|Year of Birth:||1939|
|Year of Death:||1993|
Lucia Popp (born Lucia Poppová; 12 November 1939 – 16 November 1993) was a Slovak operatic soprano. She began her career as a soubrette soprano, and later moved into the light-lyric and lyric coloratura soprano repertoire and then the lighter Richard Strauss and Wagner operas. Her career included performances at Vienna State Opera, the Metropolitan Opera, Covent Garden, and La Scala . Popp was also a highly regarded recitalist and lieder singer.
Lucia Popp was born Lucia Poppová in Záhorská Ves in the Slovak State (later Czechoslovakia; present-day Slovakia). Her mother was a soprano, with whom the young Lucia often sang duets at home. Her father, an engineer, was at one time a cultural attaché to the British embassy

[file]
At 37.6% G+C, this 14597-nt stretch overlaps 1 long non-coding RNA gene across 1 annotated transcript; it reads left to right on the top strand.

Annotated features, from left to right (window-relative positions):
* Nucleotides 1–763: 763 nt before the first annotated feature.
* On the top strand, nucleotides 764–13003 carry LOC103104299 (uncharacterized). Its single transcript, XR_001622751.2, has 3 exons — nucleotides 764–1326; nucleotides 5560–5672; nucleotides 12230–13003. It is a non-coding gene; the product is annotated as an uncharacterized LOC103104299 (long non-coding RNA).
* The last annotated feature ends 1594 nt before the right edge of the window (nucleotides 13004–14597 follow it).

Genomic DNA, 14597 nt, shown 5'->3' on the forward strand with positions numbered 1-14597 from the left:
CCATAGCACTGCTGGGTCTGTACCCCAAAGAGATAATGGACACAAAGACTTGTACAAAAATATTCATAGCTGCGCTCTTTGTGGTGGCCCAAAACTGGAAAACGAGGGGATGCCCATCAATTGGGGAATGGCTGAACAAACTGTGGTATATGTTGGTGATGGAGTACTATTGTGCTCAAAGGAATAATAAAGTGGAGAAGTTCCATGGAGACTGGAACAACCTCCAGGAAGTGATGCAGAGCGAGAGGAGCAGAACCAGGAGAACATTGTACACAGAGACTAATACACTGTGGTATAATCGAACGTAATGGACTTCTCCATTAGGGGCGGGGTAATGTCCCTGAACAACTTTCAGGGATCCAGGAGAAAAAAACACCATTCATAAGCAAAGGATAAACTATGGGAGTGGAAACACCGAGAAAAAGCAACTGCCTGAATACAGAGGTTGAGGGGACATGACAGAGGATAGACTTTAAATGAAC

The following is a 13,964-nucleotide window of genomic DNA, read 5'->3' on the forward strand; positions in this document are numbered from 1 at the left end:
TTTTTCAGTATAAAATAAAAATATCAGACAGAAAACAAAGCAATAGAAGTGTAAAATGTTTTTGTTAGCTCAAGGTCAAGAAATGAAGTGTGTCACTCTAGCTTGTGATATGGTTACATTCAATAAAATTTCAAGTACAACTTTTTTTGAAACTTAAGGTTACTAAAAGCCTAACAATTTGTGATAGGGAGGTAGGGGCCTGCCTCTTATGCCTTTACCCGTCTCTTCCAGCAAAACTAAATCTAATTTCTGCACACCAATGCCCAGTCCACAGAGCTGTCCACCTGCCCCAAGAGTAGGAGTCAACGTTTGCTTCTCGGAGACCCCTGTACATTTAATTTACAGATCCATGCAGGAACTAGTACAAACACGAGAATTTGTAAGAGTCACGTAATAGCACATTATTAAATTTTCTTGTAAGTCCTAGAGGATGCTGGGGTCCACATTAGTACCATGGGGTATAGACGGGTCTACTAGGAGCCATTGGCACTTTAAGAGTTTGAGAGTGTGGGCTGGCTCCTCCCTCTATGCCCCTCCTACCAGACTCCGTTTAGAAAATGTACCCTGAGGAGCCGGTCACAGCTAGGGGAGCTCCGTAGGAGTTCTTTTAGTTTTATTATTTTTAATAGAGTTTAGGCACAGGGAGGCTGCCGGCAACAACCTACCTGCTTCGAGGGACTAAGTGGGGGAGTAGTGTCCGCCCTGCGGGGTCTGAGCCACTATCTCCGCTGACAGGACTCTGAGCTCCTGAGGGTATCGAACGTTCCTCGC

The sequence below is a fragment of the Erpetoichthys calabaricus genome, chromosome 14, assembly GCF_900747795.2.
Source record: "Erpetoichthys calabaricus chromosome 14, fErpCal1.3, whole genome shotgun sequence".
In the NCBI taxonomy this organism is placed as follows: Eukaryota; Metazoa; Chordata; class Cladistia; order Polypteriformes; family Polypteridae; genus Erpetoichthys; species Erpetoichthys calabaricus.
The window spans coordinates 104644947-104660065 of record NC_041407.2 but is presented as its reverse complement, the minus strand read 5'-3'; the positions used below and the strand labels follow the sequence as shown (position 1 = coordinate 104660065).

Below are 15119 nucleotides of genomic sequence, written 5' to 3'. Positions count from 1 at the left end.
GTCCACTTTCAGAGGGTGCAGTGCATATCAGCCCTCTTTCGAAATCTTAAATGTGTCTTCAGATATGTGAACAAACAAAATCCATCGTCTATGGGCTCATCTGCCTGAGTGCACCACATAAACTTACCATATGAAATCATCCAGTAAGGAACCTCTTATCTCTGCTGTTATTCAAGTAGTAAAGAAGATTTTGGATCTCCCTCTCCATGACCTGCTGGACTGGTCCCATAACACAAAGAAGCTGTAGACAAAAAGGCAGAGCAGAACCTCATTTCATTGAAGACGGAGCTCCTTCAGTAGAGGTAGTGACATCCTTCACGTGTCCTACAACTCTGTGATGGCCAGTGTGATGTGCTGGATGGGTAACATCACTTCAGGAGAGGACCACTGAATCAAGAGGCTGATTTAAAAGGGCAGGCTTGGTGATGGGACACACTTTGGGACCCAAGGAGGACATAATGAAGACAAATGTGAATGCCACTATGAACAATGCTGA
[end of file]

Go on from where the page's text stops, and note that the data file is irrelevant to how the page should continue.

Popp initially entered the Bratislava Academy to study drama. While she began her vocal lessons during this period as a mezzo-soprano, her voice developed a high upper register to the degree that her professional debut at age 23 was as the Queen of the Night in Mozart's The Magic Flute in Bratislava, a role she revived in a 1963 recording conducted by Otto Klemperer. In 1963, Herbert von Karajan invited her to join the Vienna State Opera, where she debuted as Barbarina in Mozart's The Marriage of Figaro. Popp had strong ties to the Vienna State Opera throughout her career, and in 1979 was named an Austrian Kammersängerin. She made her Covent Garden debut in 1966 as Oscar in Verdi's Un ballo in maschera, and her Metropolitan Opera debut in 1967 as the Queen of the Night (production designed by Marc Chagall).